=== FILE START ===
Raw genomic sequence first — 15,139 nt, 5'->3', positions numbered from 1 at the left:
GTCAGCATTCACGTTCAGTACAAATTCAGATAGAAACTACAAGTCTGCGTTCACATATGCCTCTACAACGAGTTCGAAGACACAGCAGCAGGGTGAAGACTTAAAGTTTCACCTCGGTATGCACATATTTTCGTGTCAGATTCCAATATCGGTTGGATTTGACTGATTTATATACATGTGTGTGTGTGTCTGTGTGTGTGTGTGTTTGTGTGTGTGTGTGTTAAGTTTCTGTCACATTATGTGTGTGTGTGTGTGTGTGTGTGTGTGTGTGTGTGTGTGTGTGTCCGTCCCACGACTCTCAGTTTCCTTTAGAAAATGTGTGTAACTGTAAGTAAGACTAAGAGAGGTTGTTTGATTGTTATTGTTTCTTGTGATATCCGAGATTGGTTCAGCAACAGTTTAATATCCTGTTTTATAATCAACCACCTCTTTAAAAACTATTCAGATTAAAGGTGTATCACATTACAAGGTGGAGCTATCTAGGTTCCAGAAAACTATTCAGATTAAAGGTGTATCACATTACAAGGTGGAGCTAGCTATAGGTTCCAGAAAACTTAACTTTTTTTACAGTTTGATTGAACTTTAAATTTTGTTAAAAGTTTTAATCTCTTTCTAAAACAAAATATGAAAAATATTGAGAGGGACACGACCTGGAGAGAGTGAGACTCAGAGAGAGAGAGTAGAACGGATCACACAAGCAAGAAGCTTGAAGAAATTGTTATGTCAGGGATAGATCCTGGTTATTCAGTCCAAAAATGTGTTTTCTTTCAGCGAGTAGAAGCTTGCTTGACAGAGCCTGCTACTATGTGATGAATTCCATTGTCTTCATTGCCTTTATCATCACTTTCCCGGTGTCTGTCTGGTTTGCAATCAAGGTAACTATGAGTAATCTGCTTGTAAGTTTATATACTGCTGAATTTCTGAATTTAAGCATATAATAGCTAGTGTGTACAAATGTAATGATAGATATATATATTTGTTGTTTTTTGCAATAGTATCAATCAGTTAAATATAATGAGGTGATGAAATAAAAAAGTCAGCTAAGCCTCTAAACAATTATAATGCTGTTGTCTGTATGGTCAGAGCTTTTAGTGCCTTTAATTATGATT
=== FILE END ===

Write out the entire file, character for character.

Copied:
Raw genomic sequence first — 15,139 nt, 5'->3', positions numbered from 1 at the left:
GTCAGCATTCACGTTCAGTACAAATTCAGATAGAAACTACAAGTCTGCGTTCACATATGCCTCTACAACGAGTTCGAAGACACAGCAGCAGGGTGAAGACTTAAAGTTTCACCTCGGTATGCACATATTTTCGTGTCAGATTCCAATATCGGTTGGATTTGACTGATTTATATACATGTGTGTGTGTGTCTGTGTGTGTGTGTGTTTGTGTGTGTGTGTGTTAAGTTTCTGTCACATTATGTGTGTGTGTGTGTGTGTGTGTGTGTGTGTGTGTGTGTGTGTGTCCGTCCCACGACTCTCAGTTTCCTTTAGAAAATGTGTGTAACTGTAAGTAAGACTAAGAGAGGTTGTTTGATTGTTATTGTTTCTTGTGATATCCGAGATTGGTTCAGCAACAGTTTAATATCCTGTTTTATAATCAACCACCTCTTTAAAAACTATTCAGATTAAAGGTGTATCACATTACAAGGTGGAGCTATCTAGGTTCCAGAAAACTATTCAGATTAAAGGTGTATCACATTACAAGGTGGAGCTAGCTATAGGTTCCAGAAAACTTAACTTTTTTTACAGTTTGATTGAACTTTAAATTTTGTTAAAAGTTTTAATCTCTTTCTAAAACAAAATATGAAAAATATTGAGAGGGACACGACCTGGAGAGAGTGAGACTCAGAGAGAGAGAGTAGAACGGATCACACAAGCAAGAAGCTTGAAGAAATTGTTATGTCAGGGATAGATCCTGGTTATTCAGTCCAAAAATGTGTTTTCTTTCAGCGAGTAGAAGCTTGCTTGACAGAGCCTGCTACTATGTGATGAATTCCATTGTCTTCATTGCCTTTATCATCACTTTCCCGGTGTCTGTCTGGTTTGCAATCAAGGTAACTATGAGTAATCTGCTTGTAAGTTTATATACTGCTGAATTTCTGAATTTAAGCATATAATAGCTAGTGTGTACAAATGTAATGATAGATATATATATTTGTTGTTTTTTGCAATAGTATCAATCAGTTAAATATAATGAGGTGATGAAATAAAAAAGTCAGCTAAGCCTCTAAACAATTATAATGCTGTTGTCTGTATGGTCAGAGCTTTTAGTGCCTTTAATTATGATT